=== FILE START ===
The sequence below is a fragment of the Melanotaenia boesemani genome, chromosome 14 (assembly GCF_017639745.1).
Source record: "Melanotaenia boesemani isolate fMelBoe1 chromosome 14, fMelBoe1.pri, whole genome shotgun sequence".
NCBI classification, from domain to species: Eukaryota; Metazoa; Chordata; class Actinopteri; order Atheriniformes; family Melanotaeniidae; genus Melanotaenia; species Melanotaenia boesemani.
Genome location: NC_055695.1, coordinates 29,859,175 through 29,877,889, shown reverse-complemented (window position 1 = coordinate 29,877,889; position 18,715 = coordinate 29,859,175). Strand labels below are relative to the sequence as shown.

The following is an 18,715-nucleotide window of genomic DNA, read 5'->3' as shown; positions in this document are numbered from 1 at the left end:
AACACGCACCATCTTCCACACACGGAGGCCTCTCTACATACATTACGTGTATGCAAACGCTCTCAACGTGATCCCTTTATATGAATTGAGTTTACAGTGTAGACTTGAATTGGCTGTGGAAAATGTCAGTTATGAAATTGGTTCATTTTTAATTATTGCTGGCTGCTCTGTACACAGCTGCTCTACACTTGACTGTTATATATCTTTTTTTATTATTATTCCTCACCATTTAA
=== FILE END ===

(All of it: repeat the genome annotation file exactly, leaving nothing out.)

The sequence below is a fragment of the Melanotaenia boesemani genome, chromosome 14 (assembly GCF_017639745.1).
Source record: "Melanotaenia boesemani isolate fMelBoe1 chromosome 14, fMelBoe1.pri, whole genome shotgun sequence".
NCBI classification, from domain to species: Eukaryota; Metazoa; Chordata; class Actinopteri; order Atheriniformes; family Melanotaeniidae; genus Melanotaenia; species Melanotaenia boesemani.
Genome location: NC_055695.1, coordinates 29,859,175 through 29,877,889, shown reverse-complemented (window position 1 = coordinate 29,877,889; position 18,715 = coordinate 29,859,175). Strand labels below are relative to the sequence as shown.

The following is an 18,715-nucleotide window of genomic DNA, read 5'->3' as shown; positions in this document are numbered from 1 at the left end:
AACACGCACCATCTTCCACACACGGAGGCCTCTCTACATACATTACGTGTATGCAAACGCTCTCAACGTGATCCCTTTATATGAATTGAGTTTACAGTGTAGACTTGAATTGGCTGTGGAAAATGTCAGTTATGAAATTGGTTCATTTTTAATTATTGCTGGCTGCTCTGTACACAGCTGCTCTACACTTGACTGTTATATATCTTTTTTTATTATTATTCCTCACCATTTAA